Tuesday, July 04, 2017

Air India Privatisation: Lessons from the Past

The decision to privatise Air India (AI) is absolutely well-timed. A large swathe of the Indian middle-class is increasingly impatient at having to foot the bills for excesses and corruption of politicians, policy-makers, bankers and others. Let’s face it; we have been carrying the burden of this white elephant for a long time without realising it, since bailout funds released by the exchequer cannot easily be correlated to increased taxes.

The government has decided to set up a committee, headed by finance minister Arun Jaitely, to explore disinvestment options for Air India and its five subsidiaries and decide the quantum of divestment (100%, 74% or 51%). The Tatas, who founded and built AI into a top airline (only to have it nationalised by prime minister Nehru in 1953) are, naturally, front-runners to acquire the now bloated and troubled airline. However, it is important that the National Democratic Alliance’s (NDA’s) mistakes (in 2002) should not be repeated this time around.

For starters, AI owns prime properties around the world which need to be liquidated to reduce its gargantuan debt burden of Rs52,000 crore and make it more attractive. AI has been making losses for a decade and is living off a Rs30,231-crore bailout sanctioned by the United Progressive Alliance (UPA) government in 2012. Nearly Rs24,000 crore of this has been disbursed without even a plan or effort to reduce the debt burden. Over time, its market share has shrunk to 14% of the domestic traffic and 17% of the traffic from India.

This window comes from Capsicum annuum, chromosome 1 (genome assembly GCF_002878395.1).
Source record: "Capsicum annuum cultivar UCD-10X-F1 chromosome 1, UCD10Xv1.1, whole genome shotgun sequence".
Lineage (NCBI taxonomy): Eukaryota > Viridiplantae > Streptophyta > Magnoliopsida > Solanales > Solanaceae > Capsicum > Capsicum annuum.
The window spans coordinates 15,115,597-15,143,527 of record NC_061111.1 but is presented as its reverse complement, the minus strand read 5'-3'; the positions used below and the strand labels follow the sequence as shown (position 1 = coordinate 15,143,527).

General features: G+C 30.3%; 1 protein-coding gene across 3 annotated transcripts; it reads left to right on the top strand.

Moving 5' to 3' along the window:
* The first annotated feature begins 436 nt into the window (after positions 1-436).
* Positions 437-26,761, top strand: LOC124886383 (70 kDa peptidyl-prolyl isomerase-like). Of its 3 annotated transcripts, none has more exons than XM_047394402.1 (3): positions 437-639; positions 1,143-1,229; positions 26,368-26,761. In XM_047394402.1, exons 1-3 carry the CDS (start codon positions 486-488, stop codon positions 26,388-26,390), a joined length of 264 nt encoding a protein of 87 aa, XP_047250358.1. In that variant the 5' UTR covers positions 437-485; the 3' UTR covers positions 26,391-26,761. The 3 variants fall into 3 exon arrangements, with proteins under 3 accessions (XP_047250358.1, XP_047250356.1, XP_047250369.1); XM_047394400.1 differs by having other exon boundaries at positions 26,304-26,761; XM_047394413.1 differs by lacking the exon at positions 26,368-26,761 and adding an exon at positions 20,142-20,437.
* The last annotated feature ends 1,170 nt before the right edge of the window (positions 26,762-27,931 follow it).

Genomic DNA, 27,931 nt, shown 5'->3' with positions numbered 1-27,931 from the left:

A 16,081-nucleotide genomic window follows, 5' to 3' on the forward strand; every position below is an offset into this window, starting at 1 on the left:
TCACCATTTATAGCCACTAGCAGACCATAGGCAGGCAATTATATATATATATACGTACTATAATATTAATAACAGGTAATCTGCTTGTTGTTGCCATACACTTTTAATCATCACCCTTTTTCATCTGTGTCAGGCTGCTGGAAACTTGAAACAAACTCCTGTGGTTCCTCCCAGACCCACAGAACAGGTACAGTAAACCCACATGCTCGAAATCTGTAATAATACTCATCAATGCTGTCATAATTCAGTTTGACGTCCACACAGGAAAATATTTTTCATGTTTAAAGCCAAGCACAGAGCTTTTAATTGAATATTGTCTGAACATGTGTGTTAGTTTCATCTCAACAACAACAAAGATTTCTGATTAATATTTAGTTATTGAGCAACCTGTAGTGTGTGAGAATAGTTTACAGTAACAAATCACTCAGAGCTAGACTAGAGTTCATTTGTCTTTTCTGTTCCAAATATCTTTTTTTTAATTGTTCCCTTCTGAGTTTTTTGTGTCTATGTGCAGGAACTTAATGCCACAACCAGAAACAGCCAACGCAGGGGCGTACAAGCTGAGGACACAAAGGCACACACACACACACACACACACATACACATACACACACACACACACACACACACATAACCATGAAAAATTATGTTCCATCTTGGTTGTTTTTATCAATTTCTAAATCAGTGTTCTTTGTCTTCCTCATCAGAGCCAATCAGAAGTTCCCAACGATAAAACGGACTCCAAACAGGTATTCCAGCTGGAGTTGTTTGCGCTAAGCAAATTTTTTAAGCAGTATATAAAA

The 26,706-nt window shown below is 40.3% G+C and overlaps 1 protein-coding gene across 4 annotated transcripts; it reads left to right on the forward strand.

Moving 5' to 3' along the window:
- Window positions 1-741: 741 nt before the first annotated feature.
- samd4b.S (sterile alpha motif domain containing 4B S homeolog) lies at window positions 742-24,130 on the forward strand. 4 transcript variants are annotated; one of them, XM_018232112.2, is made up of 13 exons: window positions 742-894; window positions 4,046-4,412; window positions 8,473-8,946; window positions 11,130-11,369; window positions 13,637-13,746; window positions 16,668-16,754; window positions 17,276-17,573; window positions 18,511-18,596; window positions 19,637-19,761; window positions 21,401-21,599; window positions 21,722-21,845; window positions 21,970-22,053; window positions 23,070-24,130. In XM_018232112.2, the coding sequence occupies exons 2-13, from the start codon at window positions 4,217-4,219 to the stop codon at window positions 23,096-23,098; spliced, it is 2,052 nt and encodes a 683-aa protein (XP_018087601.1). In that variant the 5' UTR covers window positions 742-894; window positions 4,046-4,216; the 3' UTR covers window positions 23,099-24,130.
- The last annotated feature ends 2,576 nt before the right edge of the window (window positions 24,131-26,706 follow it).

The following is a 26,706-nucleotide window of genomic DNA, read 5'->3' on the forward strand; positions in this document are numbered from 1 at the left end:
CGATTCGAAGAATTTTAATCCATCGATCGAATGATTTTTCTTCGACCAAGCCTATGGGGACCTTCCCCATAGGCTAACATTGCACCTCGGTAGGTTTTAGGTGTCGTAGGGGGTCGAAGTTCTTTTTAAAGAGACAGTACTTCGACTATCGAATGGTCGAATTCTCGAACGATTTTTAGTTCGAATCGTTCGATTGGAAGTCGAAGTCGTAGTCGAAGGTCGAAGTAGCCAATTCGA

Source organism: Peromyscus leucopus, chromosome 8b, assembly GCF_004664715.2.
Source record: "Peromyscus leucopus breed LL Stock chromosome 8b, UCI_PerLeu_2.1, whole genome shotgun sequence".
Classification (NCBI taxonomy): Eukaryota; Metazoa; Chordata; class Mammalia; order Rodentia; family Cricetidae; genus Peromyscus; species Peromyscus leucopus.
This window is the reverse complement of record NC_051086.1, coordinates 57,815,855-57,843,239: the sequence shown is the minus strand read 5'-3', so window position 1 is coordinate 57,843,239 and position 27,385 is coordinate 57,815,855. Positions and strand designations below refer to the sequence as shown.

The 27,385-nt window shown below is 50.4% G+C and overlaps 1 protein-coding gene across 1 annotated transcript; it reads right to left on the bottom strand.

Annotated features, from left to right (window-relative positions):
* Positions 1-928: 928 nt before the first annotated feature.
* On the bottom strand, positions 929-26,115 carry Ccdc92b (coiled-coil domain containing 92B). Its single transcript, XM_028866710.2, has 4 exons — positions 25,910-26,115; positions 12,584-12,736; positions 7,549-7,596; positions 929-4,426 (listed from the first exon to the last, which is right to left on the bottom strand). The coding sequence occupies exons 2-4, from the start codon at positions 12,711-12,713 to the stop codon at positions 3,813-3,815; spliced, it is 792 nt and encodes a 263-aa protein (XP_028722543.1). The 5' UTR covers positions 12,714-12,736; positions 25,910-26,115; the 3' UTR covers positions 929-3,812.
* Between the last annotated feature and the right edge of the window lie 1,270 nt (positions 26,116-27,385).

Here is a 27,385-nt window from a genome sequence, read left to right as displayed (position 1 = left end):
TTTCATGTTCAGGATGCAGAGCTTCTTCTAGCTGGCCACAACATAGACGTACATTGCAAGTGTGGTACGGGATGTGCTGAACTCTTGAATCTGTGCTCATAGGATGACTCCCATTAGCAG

The UPA government was primarily responsible for pushing AI deep into the red through the reckless purchase of aircraft. The Central Bureau of Investigation (CBI) is understood to be investigating those deals. But three years after the NDA has taken charge, there is still no attempt to cut costs, shed assets and reduce the taxpayers’ burden. Consider this. As recently as May 2017, the Times of India reported that AI had floated a Rs3.5 crore tender to convert its iconic building at Mumbai’s Nariman Point into an art-museum to house its precious art collection which, apparently, includes the works of VS Gaitonde,
04/07/17 Sucheta Dalal/Moneylife